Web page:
INDIANAPOLIS, June 24, 2018 /PRNewswire/ — People with type 2 diabetes new to treatment with a glucagon-like peptide-1 (GLP-1) receptor agonist (RA) had better blood sugar control, were more likely to adhere to treatment and stayed on treatment longer with once-weekly Trulicity® (dulaglutide) compared to once-daily liraglutide and once-weekly exenatide QW according to real-world data.1,2 These data are being presented at the American Diabetes Association’s (ADA) 78th Scientific Sessions® in Orlando. Trulicity is Eli Lilly and Company’s (NYSE: LLY) once-weekly, injectable GLP-1 RA approved to improve blood sugar (glucose) in adults with type 2 diabetes. Trulicity is available in 0.75 mg and 1.5 mg and should be used along with diet and exercise.
“We know that people with type 2 diabetes have significantly better glycemic control when they are able to take their medicines as prescribed, but recognize that there are ongoing challenges with ensuring people remain adherent to their treatment,” said Qing Huang, PhD, associate director and principal investigator from HealthCore, Inc. “These real-world data show that people starting on once-weekly Trulicity are associated with a higher likelihood of adhering to their treatment regimen and having a lower A1C compared to two other GLP-1 RA options.”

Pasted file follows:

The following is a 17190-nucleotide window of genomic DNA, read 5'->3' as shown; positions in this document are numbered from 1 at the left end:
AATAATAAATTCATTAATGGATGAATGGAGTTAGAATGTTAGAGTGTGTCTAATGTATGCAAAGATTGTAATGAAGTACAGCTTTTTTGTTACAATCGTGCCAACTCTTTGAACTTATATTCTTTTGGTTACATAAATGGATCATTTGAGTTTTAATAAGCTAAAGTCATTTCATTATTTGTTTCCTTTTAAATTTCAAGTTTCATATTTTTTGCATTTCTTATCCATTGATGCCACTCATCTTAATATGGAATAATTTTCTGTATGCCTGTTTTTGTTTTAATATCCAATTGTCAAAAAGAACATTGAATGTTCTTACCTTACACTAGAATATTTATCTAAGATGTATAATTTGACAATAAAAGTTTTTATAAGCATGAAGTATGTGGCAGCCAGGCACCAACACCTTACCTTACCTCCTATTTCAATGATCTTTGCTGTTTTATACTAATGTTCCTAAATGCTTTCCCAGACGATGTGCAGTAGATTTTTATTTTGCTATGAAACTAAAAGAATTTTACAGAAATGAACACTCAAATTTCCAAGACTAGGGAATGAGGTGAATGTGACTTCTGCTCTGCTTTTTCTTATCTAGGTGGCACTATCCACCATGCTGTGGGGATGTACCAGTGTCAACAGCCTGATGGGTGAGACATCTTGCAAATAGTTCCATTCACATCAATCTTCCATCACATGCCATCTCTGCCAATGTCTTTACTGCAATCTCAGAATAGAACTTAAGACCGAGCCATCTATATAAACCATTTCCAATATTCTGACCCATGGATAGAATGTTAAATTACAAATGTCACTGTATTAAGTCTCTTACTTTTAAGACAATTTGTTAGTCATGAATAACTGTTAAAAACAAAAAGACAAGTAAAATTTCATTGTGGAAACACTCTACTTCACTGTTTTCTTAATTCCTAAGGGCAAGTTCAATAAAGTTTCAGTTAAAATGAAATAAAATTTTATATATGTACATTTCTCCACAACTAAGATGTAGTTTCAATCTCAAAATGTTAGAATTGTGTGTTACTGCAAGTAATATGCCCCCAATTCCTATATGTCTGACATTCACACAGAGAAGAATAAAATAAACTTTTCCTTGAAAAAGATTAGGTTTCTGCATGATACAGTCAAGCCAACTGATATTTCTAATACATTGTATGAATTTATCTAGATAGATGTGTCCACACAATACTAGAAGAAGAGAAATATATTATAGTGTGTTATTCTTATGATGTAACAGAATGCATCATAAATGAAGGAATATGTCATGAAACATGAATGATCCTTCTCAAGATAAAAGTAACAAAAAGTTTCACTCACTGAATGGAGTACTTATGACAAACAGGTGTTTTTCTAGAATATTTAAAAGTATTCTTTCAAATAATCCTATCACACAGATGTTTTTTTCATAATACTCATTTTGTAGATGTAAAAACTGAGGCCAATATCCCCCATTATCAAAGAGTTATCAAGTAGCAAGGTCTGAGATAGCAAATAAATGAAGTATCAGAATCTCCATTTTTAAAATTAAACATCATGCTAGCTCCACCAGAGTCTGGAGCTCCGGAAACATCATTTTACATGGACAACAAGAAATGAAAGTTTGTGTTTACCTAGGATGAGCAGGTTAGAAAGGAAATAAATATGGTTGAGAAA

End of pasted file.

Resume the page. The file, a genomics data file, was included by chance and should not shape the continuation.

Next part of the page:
The retrospective observational study used U.S. claims data of people with type 2 diabetes newly prescribed Trulicity or either liraglutide or exenatide QW to compare how these treatments performed in a real-world setting.1,2 People were matched against key characteristics such as age, gender, location and baseline A1C to ensure balance in comparing the groups. Trulicity consistently showed advantages across all measures, including A1C reductions, adherence (taking treatment as prescribed) and persistence (staying on treatment).1,2